Swimming ace Andy Banks added two world championship medals to his illustrious international career.
Banks was representing Great Britain at his fifth Down Syndrome World Swimming Championships, held in Florence last month.
This year’s event were incorporated into the new Down Syndrome World Games and were a major part of the inaugural showpiece.
A total of 30 countries took part in the five-day championships with Australia, Brazil, Japan and Mexico all sending large teams to Italy.
Banks was entered in the 50m, 100m, 200m, 400m, 800m and 1500m freestyle as well as the 50m butterfly after comfortably achieving the qualifying times.
The 29-year-old swam long course personal best times in all events apart from the 100m freestyle, which came straight after his 1500m race.
The competition is run as two events; the International event where medals are awarded for winning heats, and the World Championships where the finalists fight it out for the top three medals.
Dad Keith said: “Although still easily achieving entry times, Andy now has no realistic chances of achieving a top three place in the world in his individual events.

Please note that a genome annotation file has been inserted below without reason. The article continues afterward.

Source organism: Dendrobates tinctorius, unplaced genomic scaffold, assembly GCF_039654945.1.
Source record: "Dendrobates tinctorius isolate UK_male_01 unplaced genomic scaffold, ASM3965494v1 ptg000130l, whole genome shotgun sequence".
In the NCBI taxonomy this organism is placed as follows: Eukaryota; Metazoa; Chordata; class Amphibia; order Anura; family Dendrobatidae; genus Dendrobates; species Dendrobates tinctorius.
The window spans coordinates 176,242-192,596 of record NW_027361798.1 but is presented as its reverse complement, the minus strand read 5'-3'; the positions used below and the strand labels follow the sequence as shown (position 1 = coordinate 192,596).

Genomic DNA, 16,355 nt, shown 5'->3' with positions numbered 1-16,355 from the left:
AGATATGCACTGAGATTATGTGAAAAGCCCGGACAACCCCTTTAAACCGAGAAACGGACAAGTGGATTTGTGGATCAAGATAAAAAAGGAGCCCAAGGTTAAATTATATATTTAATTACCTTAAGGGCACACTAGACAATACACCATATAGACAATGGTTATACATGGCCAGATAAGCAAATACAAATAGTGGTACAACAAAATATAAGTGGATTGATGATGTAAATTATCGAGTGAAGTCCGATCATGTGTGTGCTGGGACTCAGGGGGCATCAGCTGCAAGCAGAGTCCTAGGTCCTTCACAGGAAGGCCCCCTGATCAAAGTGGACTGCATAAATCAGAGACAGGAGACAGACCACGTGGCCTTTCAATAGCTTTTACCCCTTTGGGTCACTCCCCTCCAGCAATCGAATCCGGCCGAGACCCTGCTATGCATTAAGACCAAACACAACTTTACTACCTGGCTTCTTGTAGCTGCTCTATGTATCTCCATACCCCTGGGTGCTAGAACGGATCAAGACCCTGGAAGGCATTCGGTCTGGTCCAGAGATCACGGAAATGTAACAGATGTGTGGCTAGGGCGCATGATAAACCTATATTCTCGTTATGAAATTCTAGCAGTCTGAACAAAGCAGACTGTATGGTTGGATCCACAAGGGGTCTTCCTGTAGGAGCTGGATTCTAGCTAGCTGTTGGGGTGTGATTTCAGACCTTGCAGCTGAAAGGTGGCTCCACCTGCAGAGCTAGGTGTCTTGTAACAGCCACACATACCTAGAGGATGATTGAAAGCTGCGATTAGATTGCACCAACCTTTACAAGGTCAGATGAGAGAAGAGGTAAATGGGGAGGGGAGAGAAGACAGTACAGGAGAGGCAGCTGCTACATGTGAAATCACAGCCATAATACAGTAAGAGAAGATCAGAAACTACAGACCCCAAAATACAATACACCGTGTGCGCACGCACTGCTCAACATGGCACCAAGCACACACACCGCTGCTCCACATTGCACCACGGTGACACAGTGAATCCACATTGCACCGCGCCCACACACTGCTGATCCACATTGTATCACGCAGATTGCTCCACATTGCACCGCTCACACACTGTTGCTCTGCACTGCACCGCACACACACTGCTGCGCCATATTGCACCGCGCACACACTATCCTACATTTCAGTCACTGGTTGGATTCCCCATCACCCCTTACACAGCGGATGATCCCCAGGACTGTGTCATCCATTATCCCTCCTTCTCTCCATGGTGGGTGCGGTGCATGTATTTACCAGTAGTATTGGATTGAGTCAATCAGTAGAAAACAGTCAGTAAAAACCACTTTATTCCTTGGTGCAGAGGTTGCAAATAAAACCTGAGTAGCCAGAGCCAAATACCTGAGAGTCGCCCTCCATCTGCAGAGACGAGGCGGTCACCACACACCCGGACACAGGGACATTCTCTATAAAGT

“The younger swimmers are now coming through, having individual coaching and training, and continually raising the standard.”
Banks won two heats and came second in another to win two gold and a silver International medal.
The relays, however, were a different matter, and allowed Banks to go up against the very best.
The British 4x100 medley relay proved the GB boys were not to be underestimated.
They went into the final ranked sixth, but the oldest member of the team, Mark Holmes, a former backstroke record holder, turned back the clock to swim his leg in a time not achieved for years.
Will Reed swam the breaststroke leg in a remarkable five-second PB, and Billy Birchmore put in a world class butterfly swim before Banks swam a freestyle PB time to secure the World Championship bronze medal.
Britain again exceeded expectations in the 4x50 freestyle relay, as the Harby swimmer, competing with 15-year-old Zac Lacey, Mark Holmes, and Billy Birchmore earned a second bronze medal against the odds.
Banks is already looking to the European Championships, in France, next year and the 2018 World Championships in Canada which would mark his 10-year anniversary with the British team.